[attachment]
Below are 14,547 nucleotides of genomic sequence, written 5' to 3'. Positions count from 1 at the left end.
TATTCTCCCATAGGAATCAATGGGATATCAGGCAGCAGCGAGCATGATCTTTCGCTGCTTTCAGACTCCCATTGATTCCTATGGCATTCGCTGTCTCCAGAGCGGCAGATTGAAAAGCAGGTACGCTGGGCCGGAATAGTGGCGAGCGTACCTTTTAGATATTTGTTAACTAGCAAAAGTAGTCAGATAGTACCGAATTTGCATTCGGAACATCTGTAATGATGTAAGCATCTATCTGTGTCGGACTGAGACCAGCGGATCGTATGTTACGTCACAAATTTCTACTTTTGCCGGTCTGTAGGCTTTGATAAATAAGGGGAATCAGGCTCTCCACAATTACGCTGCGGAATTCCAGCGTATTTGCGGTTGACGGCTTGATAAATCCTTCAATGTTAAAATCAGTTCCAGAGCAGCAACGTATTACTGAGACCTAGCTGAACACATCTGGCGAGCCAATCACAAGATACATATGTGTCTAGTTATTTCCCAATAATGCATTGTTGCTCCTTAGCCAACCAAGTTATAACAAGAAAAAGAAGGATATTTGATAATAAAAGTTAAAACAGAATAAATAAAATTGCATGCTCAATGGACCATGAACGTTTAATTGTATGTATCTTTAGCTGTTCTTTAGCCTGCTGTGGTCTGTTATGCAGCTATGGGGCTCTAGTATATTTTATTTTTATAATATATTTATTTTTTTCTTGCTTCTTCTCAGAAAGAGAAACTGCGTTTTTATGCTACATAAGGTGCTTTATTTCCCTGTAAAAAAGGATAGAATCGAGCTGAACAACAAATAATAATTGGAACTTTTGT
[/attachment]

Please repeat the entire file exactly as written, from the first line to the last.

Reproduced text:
Below are 14,547 nucleotides of genomic sequence, written 5' to 3'. Positions count from 1 at the left end.
TATTCTCCCATAGGAATCAATGGGATATCAGGCAGCAGCGAGCATGATCTTTCGCTGCTTTCAGACTCCCATTGATTCCTATGGCATTCGCTGTCTCCAGAGCGGCAGATTGAAAAGCAGGTACGCTGGGCCGGAATAGTGGCGAGCGTACCTTTTAGATATTTGTTAACTAGCAAAAGTAGTCAGATAGTACCGAATTTGCATTCGGAACATCTGTAATGATGTAAGCATCTATCTGTGTCGGACTGAGACCAGCGGATCGTATGTTACGTCACAAATTTCTACTTTTGCCGGTCTGTAGGCTTTGATAAATAAGGGGAATCAGGCTCTCCACAATTACGCTGCGGAATTCCAGCGTATTTGCGGTTGACGGCTTGATAAATCCTTCAATGTTAAAATCAGTTCCAGAGCAGCAACGTATTACTGAGACCTAGCTGAACACATCTGGCGAGCCAATCACAAGATACATATGTGTCTAGTTATTTCCCAATAATGCATTGTTGCTCCTTAGCCAACCAAGTTATAACAAGAAAAAGAAGGATATTTGATAATAAAAGTTAAAACAGAATAAATAAAATTGCATGCTCAATGGACCATGAACGTTTAATTGTATGTATCTTTAGCTGTTCTTTAGCCTGCTGTGGTCTGTTATGCAGCTATGGGGCTCTAGTATATTTTATTTTTATAATATATTTATTTTTTTCTTGCTTCTTCTCAGAAAGAGAAACTGCGTTTTTATGCTACATAAGGTGCTTTATTTCCCTGTAAAAAAGGATAGAATCGAGCTGAACAACAAATAATAATTGGAACTTTTGT